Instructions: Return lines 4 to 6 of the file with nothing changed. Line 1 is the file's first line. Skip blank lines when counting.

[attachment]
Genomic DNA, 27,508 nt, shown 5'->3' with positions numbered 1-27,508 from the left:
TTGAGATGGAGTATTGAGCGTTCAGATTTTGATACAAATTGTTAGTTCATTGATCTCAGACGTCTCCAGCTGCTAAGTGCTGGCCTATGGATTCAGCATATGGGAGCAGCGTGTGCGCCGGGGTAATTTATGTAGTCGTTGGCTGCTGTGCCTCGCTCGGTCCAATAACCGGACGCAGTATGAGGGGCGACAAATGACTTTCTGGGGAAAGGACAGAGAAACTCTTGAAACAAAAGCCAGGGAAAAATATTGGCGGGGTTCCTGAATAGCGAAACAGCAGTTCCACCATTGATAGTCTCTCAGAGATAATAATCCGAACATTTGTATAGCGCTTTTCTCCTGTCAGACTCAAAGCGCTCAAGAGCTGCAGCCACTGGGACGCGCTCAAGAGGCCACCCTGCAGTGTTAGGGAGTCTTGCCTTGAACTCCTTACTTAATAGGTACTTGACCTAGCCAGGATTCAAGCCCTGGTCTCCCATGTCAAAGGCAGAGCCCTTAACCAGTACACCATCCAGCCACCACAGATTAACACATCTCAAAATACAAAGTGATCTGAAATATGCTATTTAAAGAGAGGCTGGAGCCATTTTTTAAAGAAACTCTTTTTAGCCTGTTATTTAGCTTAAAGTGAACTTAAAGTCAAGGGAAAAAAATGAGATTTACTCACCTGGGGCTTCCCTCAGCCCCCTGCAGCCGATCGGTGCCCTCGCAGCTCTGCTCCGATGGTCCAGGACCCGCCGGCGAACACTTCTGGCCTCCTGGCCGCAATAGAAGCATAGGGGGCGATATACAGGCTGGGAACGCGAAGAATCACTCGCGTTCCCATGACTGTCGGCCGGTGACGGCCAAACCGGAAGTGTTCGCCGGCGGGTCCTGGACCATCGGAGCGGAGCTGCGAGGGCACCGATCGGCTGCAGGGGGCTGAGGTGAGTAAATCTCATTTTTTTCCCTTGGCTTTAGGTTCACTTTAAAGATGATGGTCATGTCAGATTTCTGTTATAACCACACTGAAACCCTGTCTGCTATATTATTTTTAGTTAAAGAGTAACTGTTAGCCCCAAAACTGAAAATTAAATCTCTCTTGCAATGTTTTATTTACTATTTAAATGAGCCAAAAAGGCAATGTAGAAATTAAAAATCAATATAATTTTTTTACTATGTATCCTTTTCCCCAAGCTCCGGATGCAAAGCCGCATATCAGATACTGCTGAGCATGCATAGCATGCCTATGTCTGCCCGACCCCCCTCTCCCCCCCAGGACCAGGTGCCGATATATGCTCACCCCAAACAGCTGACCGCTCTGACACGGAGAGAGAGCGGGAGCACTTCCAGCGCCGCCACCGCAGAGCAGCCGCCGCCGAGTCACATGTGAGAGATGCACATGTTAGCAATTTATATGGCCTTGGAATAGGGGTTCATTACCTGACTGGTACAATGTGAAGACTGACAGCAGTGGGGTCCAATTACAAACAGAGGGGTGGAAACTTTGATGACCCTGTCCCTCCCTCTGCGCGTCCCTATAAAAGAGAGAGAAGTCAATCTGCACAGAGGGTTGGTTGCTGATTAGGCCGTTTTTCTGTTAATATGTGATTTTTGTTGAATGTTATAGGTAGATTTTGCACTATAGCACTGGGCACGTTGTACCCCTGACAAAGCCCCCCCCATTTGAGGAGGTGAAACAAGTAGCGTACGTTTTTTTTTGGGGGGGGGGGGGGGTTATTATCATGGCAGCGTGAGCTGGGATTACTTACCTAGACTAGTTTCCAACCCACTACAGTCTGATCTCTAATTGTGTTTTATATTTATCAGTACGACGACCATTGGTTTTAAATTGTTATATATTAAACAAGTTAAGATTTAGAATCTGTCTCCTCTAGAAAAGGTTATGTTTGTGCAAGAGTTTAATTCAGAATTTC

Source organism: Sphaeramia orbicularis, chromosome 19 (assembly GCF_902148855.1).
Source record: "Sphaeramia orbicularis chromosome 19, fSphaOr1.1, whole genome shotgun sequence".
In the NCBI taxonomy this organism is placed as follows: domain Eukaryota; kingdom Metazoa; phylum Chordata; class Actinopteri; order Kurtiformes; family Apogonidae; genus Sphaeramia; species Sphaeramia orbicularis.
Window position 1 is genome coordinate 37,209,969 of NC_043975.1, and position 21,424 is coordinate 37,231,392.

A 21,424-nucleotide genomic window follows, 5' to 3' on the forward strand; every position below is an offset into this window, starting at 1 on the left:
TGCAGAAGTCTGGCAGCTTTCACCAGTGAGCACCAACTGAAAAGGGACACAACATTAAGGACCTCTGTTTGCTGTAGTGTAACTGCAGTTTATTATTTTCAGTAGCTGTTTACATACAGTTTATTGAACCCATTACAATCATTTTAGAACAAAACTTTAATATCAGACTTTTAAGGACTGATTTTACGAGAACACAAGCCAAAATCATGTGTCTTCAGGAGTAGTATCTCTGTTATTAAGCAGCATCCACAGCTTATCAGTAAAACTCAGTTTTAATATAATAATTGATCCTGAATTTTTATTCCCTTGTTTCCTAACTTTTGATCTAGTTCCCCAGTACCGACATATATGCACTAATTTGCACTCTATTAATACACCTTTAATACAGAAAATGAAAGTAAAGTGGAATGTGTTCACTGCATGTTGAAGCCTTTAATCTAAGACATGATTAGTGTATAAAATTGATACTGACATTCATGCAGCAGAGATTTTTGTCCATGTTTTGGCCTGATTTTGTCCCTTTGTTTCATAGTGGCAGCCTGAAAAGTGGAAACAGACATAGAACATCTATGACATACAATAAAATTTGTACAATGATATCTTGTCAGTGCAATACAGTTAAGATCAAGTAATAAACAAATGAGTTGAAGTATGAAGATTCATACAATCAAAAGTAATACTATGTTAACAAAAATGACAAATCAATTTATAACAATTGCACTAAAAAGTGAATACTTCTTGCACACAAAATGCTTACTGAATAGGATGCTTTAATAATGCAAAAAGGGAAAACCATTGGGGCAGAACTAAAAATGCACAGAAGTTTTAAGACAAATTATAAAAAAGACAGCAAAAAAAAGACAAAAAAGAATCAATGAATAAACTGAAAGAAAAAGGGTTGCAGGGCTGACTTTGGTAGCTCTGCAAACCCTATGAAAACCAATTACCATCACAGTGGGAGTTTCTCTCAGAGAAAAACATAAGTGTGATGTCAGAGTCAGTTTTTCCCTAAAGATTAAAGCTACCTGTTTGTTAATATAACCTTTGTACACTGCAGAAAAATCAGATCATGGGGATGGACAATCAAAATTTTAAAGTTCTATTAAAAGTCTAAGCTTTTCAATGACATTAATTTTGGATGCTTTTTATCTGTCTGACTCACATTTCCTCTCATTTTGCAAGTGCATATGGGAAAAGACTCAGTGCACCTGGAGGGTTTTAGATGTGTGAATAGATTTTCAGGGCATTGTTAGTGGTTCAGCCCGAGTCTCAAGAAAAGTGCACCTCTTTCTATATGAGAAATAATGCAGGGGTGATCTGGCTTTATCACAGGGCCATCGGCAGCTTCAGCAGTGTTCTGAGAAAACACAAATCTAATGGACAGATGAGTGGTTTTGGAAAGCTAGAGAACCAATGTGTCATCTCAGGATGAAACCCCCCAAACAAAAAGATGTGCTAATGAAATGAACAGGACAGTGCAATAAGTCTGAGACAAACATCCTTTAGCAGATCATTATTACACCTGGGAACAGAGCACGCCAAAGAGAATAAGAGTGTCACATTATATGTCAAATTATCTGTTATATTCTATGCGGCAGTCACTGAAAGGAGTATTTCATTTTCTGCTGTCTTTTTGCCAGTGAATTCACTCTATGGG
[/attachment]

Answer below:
Source record: "Sphaeramia orbicularis chromosome 19, fSphaOr1.1, whole genome shotgun sequence".
In the NCBI taxonomy this organism is placed as follows: domain Eukaryota; kingdom Metazoa; phylum Chordata; class Actinopteri; order Kurtiformes; family Apogonidae; genus Sphaeramia; species Sphaeramia orbicularis.
Window position 1 is genome coordinate 37,209,969 of NC_043975.1, and position 21,424 is coordinate 37,231,392.